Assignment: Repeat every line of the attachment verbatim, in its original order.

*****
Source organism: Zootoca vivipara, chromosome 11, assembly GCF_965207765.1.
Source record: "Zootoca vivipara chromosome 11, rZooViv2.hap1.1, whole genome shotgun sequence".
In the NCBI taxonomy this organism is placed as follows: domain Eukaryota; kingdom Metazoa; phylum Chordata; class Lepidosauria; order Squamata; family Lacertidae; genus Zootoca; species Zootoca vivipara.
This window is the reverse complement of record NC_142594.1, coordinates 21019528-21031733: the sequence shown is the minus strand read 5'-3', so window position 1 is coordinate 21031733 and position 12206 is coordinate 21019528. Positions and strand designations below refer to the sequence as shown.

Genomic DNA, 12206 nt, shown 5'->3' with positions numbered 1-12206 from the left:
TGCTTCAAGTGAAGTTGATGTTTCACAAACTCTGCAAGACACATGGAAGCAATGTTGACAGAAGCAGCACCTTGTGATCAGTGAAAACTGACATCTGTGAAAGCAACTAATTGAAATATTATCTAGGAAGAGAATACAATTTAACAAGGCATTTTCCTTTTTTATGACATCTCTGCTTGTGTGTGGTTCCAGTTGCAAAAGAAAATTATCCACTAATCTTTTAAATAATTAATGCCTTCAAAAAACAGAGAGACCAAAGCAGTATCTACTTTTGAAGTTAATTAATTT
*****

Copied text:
Source organism: Zootoca vivipara, chromosome 11, assembly GCF_965207765.1.
Source record: "Zootoca vivipara chromosome 11, rZooViv2.hap1.1, whole genome shotgun sequence".
In the NCBI taxonomy this organism is placed as follows: domain Eukaryota; kingdom Metazoa; phylum Chordata; class Lepidosauria; order Squamata; family Lacertidae; genus Zootoca; species Zootoca vivipara.
This window is the reverse complement of record NC_142594.1, coordinates 21019528-21031733: the sequence shown is the minus strand read 5'-3', so window position 1 is coordinate 21031733 and position 12206 is coordinate 21019528. Positions and strand designations below refer to the sequence as shown.

Genomic DNA, 12206 nt, shown 5'->3' with positions numbered 1-12206 from the left:
TGCTTCAAGTGAAGTTGATGTTTCACAAACTCTGCAAGACACATGGAAGCAATGTTGACAGAAGCAGCACCTTGTGATCAGTGAAAACTGACATCTGTGAAAGCAACTAATTGAAATATTATCTAGGAAGAGAATACAATTTAACAAGGCATTTTCCTTTTTTATGACATCTCTGCTTGTGTGTGGTTCCAGTTGCAAAAGAAAATTATCCACTAATCTTTTAAATAATTAATGCCTTCAAAAAACAGAGAGACCAAAGCAGTATCTACTTTTGAAGTTAATTAATTT